Not many investors are seriously concerned about hyperinflation in the United States at this juncture. At USAGOLD, we, too, see it as an outlier – something that could happen but not a probability. But that’s the thing about hyperinflations. Rarely does the handwriting appear unmistakably on the wall. Not many were worried about hyperinflation in Germany in 1923 when it struck out of the clear blue. When disaster did strike, however, it came with a vengeance. Prices shot up in 1921. Then just as quickly – within the space of a year – they ran out of control. By 1923, an individual’s life savings could not purchase a cup of coffee. We ran into the following charts researching another matter at the GoldChartsRUs website. The one unsettling aspect they all have in common is their verticality – an indication of how quickly and conclusively the inflationary catastrophe swept through the German economy.

The first and second charts reflect the severe debasement of the German mark at the time. The third and fourth show how gold and silver performed as a hedge. In effect, what could have been purchased with an ounce of gold or silver before the debacle, could have been purchased at any time as it worsened and finally when it ended a few years later. Few, as stated above, predict an inflationary disaster on the level of the Weimar Republic. Still, it is good to know that by preparing for the lesser version of inflation, one prepares for the nastier versions as well.

line chart gold mark value Weimar 1920s

line chart showing Weimar wholelsale prices 1920s

price of gold Weimar Republic 1920s
line chart showing price of silver in marks 1920s Weimar Germany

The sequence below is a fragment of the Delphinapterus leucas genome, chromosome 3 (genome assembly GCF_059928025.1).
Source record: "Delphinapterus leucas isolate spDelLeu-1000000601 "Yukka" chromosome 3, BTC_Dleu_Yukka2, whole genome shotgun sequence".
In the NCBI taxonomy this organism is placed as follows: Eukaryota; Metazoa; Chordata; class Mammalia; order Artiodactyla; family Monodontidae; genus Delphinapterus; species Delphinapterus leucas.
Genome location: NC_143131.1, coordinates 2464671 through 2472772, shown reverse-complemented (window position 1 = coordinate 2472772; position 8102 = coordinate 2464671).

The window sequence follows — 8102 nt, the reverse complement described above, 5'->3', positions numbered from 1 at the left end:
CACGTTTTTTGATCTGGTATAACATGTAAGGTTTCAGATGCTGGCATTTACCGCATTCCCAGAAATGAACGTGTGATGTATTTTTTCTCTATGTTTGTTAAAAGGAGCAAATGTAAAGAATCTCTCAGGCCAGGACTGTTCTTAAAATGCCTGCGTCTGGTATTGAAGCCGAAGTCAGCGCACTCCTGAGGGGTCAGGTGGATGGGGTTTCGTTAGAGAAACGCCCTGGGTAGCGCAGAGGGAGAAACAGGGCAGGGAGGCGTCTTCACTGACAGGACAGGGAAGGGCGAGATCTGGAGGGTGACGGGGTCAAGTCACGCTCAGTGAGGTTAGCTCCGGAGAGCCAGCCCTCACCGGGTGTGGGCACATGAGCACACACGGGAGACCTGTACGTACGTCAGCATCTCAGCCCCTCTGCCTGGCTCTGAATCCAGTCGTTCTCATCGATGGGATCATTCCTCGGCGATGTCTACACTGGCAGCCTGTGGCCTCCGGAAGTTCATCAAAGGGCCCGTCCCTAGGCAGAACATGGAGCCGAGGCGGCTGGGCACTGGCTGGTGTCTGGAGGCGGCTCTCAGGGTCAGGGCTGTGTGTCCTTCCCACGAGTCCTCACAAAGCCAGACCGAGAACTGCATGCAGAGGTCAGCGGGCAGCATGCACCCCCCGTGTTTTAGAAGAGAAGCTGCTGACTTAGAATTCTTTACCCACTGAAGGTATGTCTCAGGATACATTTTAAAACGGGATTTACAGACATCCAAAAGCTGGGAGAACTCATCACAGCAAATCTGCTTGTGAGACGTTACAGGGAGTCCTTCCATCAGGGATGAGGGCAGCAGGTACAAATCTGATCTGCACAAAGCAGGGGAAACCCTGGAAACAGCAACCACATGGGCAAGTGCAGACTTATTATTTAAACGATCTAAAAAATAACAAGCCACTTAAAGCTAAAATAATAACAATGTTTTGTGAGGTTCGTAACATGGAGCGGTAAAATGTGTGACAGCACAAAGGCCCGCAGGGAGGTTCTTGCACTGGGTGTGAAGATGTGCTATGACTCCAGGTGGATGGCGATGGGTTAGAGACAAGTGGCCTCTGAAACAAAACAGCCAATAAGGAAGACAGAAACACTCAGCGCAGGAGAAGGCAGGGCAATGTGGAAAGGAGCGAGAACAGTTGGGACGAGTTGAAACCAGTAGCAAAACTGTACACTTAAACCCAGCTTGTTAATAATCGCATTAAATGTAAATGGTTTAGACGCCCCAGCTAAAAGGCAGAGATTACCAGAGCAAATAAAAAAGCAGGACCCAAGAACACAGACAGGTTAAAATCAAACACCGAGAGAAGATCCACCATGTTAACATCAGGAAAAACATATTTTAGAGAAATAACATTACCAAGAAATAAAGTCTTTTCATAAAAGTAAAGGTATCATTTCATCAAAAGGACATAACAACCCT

Charts courtesy of GoldChartsRUs • • • Click to enlarge


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Image (top): Paper German marks converted to notepad, 1920s Weimar Republic. Attribution/ Bundesarchiv, Bild 102-00193 / CC-BY-SA 3.0, CC BY-SA 3.0 DE <https://creativecommons.org/licenses/by-sa/3.0/de/deed.en>, via Wikimedia Commons


 

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Short and Sweet

Worry about the return ‘of’ your money,
not just the return ‘on’ it

photograph of a bag of gold coins
There is an old saying among veteran investors to worry not just about the return on your money, but the return of your money. In the wealth game, emphasize defense when you need to, offense when it makes sense. At all times, remain diversified. And by that, we mean real diversification in the form of physical gold and silver coins and/or bullion outside the current fiat money system – not just an assortment of stocks and bonds denominated in the domestic currency. Keep in mind – if the currency erodes in value, the underlying value of those assets erodes along with it. A proper, genuine diversification addresses that problem now and in the future.